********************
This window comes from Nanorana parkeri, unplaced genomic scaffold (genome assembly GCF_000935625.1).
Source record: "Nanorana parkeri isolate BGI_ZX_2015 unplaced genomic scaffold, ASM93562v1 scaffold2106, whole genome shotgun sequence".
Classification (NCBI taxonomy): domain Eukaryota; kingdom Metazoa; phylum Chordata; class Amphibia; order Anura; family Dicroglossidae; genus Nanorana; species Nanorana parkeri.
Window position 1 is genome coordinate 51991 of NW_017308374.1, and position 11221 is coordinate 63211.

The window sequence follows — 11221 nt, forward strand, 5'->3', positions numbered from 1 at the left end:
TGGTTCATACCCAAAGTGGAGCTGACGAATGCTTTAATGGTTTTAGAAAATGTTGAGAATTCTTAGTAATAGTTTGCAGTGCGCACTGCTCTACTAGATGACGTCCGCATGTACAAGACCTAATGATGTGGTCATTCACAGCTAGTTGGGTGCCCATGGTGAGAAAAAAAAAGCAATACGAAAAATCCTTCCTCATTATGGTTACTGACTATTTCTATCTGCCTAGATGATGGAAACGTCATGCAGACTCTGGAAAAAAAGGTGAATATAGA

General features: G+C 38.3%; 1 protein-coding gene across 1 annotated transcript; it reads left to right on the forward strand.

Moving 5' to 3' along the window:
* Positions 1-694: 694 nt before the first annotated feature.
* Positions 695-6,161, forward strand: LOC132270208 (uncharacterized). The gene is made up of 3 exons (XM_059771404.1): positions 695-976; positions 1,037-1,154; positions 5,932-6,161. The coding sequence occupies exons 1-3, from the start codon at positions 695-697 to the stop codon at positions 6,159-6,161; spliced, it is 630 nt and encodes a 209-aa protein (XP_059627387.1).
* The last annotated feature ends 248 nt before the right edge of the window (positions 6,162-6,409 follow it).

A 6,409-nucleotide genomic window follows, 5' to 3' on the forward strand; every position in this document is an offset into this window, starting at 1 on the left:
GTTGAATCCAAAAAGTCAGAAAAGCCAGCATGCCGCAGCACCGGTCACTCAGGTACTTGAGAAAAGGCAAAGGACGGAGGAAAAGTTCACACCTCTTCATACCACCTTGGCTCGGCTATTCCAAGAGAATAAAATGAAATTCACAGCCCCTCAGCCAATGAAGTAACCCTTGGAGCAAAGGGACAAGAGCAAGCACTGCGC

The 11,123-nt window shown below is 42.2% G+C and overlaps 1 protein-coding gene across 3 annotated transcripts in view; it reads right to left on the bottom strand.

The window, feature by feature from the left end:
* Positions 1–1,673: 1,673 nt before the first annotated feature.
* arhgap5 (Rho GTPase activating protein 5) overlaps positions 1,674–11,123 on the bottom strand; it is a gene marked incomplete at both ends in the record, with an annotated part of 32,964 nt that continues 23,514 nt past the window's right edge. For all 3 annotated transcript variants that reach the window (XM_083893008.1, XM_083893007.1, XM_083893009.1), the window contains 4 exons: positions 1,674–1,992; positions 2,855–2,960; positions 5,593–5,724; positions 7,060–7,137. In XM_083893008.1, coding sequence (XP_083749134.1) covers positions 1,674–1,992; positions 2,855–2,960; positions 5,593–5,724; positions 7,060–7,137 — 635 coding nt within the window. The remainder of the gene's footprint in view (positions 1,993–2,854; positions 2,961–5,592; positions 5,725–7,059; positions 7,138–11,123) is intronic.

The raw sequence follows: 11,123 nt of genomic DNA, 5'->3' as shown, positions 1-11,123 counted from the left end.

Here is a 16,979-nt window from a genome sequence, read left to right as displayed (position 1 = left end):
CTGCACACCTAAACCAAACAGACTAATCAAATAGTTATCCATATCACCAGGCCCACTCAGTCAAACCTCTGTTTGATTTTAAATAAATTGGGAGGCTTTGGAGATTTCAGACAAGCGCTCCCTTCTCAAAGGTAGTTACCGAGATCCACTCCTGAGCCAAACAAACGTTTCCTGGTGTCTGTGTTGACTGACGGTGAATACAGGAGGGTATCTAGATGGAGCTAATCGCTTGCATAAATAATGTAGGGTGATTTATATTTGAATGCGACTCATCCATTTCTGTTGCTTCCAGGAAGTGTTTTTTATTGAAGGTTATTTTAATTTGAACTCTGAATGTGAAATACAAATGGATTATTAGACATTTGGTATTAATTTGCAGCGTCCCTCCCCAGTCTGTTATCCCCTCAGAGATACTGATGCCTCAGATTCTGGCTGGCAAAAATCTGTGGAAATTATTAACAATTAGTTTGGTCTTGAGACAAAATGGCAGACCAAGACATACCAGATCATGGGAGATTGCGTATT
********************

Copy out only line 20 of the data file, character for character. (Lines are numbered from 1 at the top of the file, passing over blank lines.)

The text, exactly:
CTGCACACCTAAACCAAACAGACTAATCAAATAGTTATCCATATCACCAGGCCCACTCAGTCAAACCTCTGTTTGATTTTAAATAAATTGGGAGGCTTTGGAGATTTCAGACAAGCGCTCCCTTCTCAAAGGTAGTTACCGAGATCCACTCCTGAGCCAAACAAACGTTTCCTGGTGTCTGTGTTGACTGACGGTGAATACAGGAGGGTATCTAGATGGAGCTAATCGCTTGCATAAATAATGTAGGGTGATTTATATTTGAATGCGACTCATCCATTTCTGTTGCTTCCAGGAAGTGTTTTTTATTGAAGGTTATTTTAATTTGAACTCTGAATGTGAAATACAAATGGATTATTAGACATTTGGTATTAATTTGCAGCGTCCCTCCCCAGTCTGTTATCCCCTCAGAGATACTGATGCCTCAGATTCTGGCTGGCAAAAATCTGTGGAAATTATTAACAATTAGTTTGGTCTTGAGACAAAATGGCAGACCAAGACATACCAGATCATGGGAGATTGCGTATT